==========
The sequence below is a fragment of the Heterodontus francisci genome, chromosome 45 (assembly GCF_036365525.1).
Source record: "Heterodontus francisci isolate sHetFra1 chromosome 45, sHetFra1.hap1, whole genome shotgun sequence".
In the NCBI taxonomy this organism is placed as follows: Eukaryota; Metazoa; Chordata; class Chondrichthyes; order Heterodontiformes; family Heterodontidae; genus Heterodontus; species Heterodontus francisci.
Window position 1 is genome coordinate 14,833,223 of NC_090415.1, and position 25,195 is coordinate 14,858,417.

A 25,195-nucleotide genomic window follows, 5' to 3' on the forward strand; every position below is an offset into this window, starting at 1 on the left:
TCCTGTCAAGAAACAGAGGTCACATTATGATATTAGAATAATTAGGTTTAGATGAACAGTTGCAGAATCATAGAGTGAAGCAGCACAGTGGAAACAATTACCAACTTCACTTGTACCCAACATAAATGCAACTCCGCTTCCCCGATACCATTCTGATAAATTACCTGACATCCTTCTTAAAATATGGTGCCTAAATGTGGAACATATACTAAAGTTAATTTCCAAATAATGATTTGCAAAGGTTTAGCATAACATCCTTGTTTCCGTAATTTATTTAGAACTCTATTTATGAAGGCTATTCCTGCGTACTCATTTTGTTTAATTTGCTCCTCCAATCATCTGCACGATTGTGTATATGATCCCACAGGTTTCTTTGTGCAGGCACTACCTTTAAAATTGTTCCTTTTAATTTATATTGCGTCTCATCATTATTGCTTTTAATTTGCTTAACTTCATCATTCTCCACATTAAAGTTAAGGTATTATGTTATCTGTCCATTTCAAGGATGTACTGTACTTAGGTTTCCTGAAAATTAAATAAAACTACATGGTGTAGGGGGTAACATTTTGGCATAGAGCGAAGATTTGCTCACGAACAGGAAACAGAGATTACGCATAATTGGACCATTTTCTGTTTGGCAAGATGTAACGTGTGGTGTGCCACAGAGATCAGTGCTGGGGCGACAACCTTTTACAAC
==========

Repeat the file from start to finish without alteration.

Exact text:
The sequence below is a fragment of the Heterodontus francisci genome, chromosome 45 (assembly GCF_036365525.1).
Source record: "Heterodontus francisci isolate sHetFra1 chromosome 45, sHetFra1.hap1, whole genome shotgun sequence".
In the NCBI taxonomy this organism is placed as follows: Eukaryota; Metazoa; Chordata; class Chondrichthyes; order Heterodontiformes; family Heterodontidae; genus Heterodontus; species Heterodontus francisci.
Window position 1 is genome coordinate 14,833,223 of NC_090415.1, and position 25,195 is coordinate 14,858,417.

A 25,195-nucleotide genomic window follows, 5' to 3' on the forward strand; every position below is an offset into this window, starting at 1 on the left:
TCCTGTCAAGAAACAGAGGTCACATTATGATATTAGAATAATTAGGTTTAGATGAACAGTTGCAGAATCATAGAGTGAAGCAGCACAGTGGAAACAATTACCAACTTCACTTGTACCCAACATAAATGCAACTCCGCTTCCCCGATACCATTCTGATAAATTACCTGACATCCTTCTTAAAATATGGTGCCTAAATGTGGAACATATACTAAAGTTAATTTCCAAATAATGATTTGCAAAGGTTTAGCATAACATCCTTGTTTCCGTAATTTATTTAGAACTCTATTTATGAAGGCTATTCCTGCGTACTCATTTTGTTTAATTTGCTCCTCCAATCATCTGCACGATTGTGTATATGATCCCACAGGTTTCTTTGTGCAGGCACTACCTTTAAAATTGTTCCTTTTAATTTATATTGCGTCTCATCATTATTGCTTTTAATTTGCTTAACTTCATCATTCTCCACATTAAAGTTAAGGTATTATGTTATCTGTCCATTTCAAGGATGTACTGTACTTAGGTTTCCTGAAAATTAAATAAAACTACATGGTGTAGGGGGTAACATTTTGGCATAGAGCGAAGATTTGCTCACGAACAGGAAACAGAGATTACGCATAATTGGACCATTTTCTGTTTGGCAAGATGTAACGTGTGGTGTGCCACAGAGATCAGTGCTGGGGCGACAACCTTTTACAAC